Balsa Hardware Requirements

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This page answers the question, "What hardware does Balsa require?" The question has not been investigated thoroughly. However, Balsa has run a variety of hardware platforms and we can give some tentative answers to that question.

Rough Guidelines

Here are some rough guidelines for minimal requirements of a Balsa system.

  • SD card: 4 Gigabytes minimum, 8 Gigabytes recommended
  • RAM: 512 Megabytes
  • CPU: Intel processor at 700Mhz -- this is a rough estimate
  • Screen Size: 800x480 (AdaptIt requires 800x600)
  • Host hard drive: At least 1 gigabyte available space. 4 or 8 GB to create a Balsa SD card.

More detail for each of these follows.

The Jaunty Prototype runs on OLPC hardware.

Balsa has been run experimentally using a USB stick instead of an SD card.

SD Card

Balsa requires a 4 gigabyte SD card, an 8 gigabyte SD card is recommended.

The Balsa configuration and data files are not stored on the SD card. In future this will probably change. We plan to change Balsa that so that the SD card will also contain a copy of the user's data. When this happens, an 8 gigabyte card will be necessary.

Some applications, for example, Audacity with large sound files or Firefox with large downloads, may create large temporary files. With the current Balsa configuration, these would be put on the SD card, and it could run out of room.

Some older laptops have an internal SD card reader that will only handle an SD card 2 gigabytes or less. Other SD card readers used by some Dell Computers don't work with the Linux system that Balsa is based on. These machines would have to use a more capable external USB SD card reader.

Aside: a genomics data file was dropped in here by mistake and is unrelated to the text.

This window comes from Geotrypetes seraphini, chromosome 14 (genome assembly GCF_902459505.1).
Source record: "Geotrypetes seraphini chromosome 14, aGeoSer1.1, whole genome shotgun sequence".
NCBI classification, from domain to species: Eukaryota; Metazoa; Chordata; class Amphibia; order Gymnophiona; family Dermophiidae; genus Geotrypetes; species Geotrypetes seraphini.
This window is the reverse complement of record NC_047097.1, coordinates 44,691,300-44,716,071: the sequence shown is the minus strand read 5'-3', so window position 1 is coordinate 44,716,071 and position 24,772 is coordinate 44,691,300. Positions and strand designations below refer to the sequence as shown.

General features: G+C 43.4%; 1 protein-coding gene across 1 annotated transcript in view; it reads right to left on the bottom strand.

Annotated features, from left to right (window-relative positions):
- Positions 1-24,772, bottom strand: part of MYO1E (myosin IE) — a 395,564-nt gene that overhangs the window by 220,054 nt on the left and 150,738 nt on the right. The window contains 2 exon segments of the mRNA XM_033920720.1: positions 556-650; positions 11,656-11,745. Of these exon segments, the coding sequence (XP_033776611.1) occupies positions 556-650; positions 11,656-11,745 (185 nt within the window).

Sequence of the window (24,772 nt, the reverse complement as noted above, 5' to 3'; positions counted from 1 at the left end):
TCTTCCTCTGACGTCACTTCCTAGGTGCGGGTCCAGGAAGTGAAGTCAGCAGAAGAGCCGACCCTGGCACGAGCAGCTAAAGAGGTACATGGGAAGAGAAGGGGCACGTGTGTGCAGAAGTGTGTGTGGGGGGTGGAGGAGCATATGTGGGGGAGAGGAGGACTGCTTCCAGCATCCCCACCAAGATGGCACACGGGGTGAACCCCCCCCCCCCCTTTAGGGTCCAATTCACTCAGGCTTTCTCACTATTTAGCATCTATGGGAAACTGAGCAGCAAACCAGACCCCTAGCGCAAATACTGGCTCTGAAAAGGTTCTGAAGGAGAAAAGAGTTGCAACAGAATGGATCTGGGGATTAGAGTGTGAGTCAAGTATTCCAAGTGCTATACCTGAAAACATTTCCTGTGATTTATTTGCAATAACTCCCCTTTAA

The best way to verify whether a card reader works with Linux is to boot a live Ubuntu 10.04 system and try to access a card. However, if you don't have one of these available and you already have a Balsa SD card, you can try booting it. You will get messages about not being able to find the "root filesystem" if the card reader doesn't work with Balsa.


The Xubuntu operating system that Balsa is based on has modest requirements, something like 256M of memory.

Individual applications inside Balsa will require more. Editing a huge file in Audacity can chew up a large amount of memory.

I have loaded Balsa and run Bibledit on a Asus netbook with a only 512M of memory. I haven't tried, but would not want to try to edit a 1 hour sound file in Audacity on that computer.


Balsa must run on an Intel/AMD processor.

With regard to processor speed, this will frequently be a matter of taste. Some people can live with slow systems. Anything slower than 600 to 700Mhz would probably be too slow.

Screen Size

Balsa itself has been run on screens as small as that of the Asus Eeepc 701 (800x480).

AdaptIt needs a screen at least 600 pixels high. Other programs, particularly those with multiple windows may need a larger screen for ease of use reasons if not as a requirement of the software.

Balsa can run on an external display if the internal display is too small.

Hard Disk Space

Running on a Windows host system, Balsa creates a file that contains the users data and configuration files. The default size for this is 1 Gigabyte.

On a Linux host system, the user files take only as much space as needed for the files themselves.

In addition, Balsa also creates a 1/2 Gigabyte swap file on the host hard drive.

The comments about large files in the section about the Balsa SD card apply here as well.

Creating a Lucid Balsa SD card from the compressed image requires making a file as large as the SD card, i.e. 8 gigabytes for an 8GB card, 4 gigabytes for a 4GB card. This file can be deleted after the card is made.

Hard disk requirements for a system building a Balsa image is available on the page, Running the Balsa Builder

BIOS Update

We have seen some issues that are resolved if the computer has the most recent BIOS upgrade.

Some EEEPC 1005P machines have a screen brightness problem that can be fixed by upgrading the BIOS. The instructions are here and here (under EZ Flash). Note that it may not be able to handle large FAT partitions, but YMMV.